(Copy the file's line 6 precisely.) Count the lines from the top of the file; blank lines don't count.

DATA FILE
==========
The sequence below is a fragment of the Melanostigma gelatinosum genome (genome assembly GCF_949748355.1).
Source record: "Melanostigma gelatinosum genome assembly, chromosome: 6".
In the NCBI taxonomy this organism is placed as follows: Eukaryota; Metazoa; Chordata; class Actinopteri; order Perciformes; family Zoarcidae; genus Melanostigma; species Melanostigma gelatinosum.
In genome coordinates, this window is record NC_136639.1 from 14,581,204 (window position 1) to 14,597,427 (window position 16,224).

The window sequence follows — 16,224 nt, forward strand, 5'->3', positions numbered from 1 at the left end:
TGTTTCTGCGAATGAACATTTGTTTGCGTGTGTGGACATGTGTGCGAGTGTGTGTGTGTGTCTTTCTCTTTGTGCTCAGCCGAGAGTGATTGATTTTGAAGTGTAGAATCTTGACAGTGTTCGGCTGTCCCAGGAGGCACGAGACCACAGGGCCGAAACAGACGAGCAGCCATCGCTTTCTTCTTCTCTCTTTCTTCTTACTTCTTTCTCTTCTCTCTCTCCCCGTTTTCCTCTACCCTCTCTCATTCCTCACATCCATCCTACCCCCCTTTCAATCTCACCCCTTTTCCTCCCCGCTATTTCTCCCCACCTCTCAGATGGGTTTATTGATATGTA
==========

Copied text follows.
TGTTTCTGCGAATGAACATTTGTTTGCGTGTGTGGACATGTGTGCGAGTGTGTGTGTGTGTCTTTCTCTTTGTGCTCAGCCGAGAGTGATTGATTTTGAAGTGTAGAATCTTGACAGTGTTCGGCTGTCCCAGGAGGCACGAGACCACAGGGCCGAAACAGACGAGCAGCCATCGCTTTCTTCTTCTCTCTTTCTTCTTACTTCTTTCTCTTCTCTCTCTCCCCGTTTTCCTCTACCCTCTCTCATTCCTCACATCCATCCTACCCCCCTTTCAATCTCACCCCTTTTCCTCCCCGCTATTTCTCCCCACCTCTCAGATGGGTTTATTGATATGTA